I suppose one of the big, on going lessons in life is not only knowing when to let go, but how. And if anyone has any thoughts on how to tackle the latter, let me know.

Sunday, September 22, 2019

Job Perks.

Things I used to buy on the reg but haven't since I joined this industry:

- Stingers/extension cords.
- Batteries.
- Surge protectors and power strips.
- Manila envelopes.
- Printer paper.
- Post-Its.
- Pens.
- White out.
- Bananas.
- Sharpies.
- Binder clips.
- Bottled water.
- Light bulbs.
- Mints and gum.

*With the exception of the last one, most of this stuff I acquire at the end of a show (or end of the week re: bananas) when it's about to be tossed out anyway.** I'm not advocating for stealing from work.

**Okay, and maybe some select office supplies, but who doesn't do that?

Tuesday, September 3, 2019

"I Am Paying Attention."

I'm on set, watching everyone mill around, trying to get their own jobs done, when I see the Special FX guy roll in with a fan. Knowing what's coming, I already have a hot stinger waiting for him before he even lands.

But before that stinger even hits the ground, a Camera Operator taps me on the shoulder and asks if I can scooch one of our lights over a little so it's out of her shot.

I go over to where she's pointing to see which light she's referring to when the Gaffer sees me and asks me to adjust a different light.

I do so while simultaneously telling him about the Camera Operator's request.

When I'm done with the adjustment, he sends me over to the offending light to move it out of her shot.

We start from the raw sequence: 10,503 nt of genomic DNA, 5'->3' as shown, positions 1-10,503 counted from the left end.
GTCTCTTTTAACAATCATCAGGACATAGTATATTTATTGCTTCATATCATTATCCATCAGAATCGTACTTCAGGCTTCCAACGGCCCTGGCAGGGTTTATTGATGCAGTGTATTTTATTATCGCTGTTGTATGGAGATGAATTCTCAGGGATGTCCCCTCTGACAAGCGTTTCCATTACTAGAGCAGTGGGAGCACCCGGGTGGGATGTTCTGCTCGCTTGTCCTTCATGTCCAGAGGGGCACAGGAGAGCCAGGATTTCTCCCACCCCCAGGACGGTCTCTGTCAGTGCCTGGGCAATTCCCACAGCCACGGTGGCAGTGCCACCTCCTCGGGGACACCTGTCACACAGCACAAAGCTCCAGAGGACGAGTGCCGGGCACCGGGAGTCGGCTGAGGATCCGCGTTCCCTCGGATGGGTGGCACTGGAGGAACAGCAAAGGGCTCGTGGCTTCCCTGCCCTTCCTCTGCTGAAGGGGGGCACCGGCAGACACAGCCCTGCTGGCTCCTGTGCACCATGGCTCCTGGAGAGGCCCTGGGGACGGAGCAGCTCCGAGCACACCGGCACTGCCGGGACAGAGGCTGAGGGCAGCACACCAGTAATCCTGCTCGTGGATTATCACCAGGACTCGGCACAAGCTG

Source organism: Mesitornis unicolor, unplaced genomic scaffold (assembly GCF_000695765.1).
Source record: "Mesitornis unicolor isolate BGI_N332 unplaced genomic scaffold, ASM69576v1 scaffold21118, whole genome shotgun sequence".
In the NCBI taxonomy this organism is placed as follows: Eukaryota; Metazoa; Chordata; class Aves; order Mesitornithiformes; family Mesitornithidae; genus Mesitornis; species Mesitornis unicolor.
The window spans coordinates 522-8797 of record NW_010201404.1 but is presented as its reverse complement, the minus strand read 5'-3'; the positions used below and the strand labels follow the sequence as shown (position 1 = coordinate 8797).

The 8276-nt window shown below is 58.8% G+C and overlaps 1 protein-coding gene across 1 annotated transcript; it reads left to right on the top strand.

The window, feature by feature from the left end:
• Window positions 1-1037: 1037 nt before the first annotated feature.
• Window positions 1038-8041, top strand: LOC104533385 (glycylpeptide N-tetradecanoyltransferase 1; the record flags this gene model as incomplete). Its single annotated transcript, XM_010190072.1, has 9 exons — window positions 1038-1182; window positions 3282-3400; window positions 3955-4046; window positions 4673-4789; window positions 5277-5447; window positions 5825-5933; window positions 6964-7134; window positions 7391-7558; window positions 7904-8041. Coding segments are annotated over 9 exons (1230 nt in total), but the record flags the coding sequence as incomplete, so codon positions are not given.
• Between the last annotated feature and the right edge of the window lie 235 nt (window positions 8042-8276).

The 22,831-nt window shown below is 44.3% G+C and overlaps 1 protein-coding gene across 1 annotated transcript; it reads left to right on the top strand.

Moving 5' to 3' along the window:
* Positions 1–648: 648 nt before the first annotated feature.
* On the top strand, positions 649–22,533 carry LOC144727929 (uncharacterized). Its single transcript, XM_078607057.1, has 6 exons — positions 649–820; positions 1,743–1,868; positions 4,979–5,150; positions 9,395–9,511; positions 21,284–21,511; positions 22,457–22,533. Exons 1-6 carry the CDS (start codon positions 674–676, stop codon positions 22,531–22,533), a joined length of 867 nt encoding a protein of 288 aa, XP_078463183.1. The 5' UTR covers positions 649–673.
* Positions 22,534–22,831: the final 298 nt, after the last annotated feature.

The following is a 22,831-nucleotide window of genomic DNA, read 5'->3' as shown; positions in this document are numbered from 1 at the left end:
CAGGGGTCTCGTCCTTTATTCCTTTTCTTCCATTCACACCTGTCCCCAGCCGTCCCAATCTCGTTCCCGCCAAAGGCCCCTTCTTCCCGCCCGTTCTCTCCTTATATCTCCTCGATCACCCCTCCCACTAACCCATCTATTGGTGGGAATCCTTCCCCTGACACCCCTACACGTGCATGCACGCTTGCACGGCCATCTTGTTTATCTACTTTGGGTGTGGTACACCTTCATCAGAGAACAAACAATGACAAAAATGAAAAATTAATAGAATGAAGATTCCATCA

While I'm there, the DP rounds the corner and asks me to dim the light next to it down a little, which I do no less than three times, as he squints and hems and haws with each touch of the dial.

Finally, it's to his liking and he returns to his seat at Video Village... just as another Special FX guy shows up with another fan that needs to be plugged in.


Eventually, everyone that needs power has power, and all the lights are in the appropriate positions and at the appropriate intensity levels.

Seeing as how everything seemed settled and we're about to do a take, I figured it'd be the perfect time to sneak off the stage and hit the crafty trailer.

I head over to our staging area where I find the rest of my department doing exactly what I figured they were doing while I was running around the set alone: scrolling through their phones.

I approach the closest colleague and ask him if he could cover me while I stepped out for a minute.